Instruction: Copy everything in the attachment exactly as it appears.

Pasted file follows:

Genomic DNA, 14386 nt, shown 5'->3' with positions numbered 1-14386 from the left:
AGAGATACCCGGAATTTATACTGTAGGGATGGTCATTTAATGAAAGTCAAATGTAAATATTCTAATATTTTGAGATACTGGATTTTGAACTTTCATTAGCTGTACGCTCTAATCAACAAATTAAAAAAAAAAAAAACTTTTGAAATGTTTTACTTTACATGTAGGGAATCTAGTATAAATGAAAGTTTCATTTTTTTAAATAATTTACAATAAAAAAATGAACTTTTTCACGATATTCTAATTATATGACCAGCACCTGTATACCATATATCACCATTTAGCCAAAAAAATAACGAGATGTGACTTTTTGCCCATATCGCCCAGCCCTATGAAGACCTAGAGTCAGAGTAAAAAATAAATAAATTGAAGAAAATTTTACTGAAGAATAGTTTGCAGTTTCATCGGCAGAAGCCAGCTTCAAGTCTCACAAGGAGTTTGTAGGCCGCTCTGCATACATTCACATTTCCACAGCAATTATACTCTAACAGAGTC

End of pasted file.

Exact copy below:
Genomic DNA, 14386 nt, shown 5'->3' with positions numbered 1-14386 from the left:
AGAGATACCCGGAATTTATACTGTAGGGATGGTCATTTAATGAAAGTCAAATGTAAATATTCTAATATTTTGAGATACTGGATTTTGAACTTTCATTAGCTGTACGCTCTAATCAACAAATTAAAAAAAAAAAAAACTTTTGAAATGTTTTACTTTACATGTAGGGAATCTAGTATAAATGAAAGTTTCATTTTTTTAAATAATTTACAATAAAAAAATGAACTTTTTCACGATATTCTAATTATATGACCAGCACCTGTATACCATATATCACCATTTAGCCAAAAAAATAACGAGATGTGACTTTTTGCCCATATCGCCCAGCCCTATGAAGACCTAGAGTCAGAGTAAAAAATAAATAAATTGAAGAAAATTTTACTGAAGAATAGTTTGCAGTTTCATCGGCAGAAGCCAGCTTCAAGTCTCACAAGGAGTTTGTAGGCCGCTCTGCATACATTCACATTTCCACAGCAATTATACTCTAACAGAGTC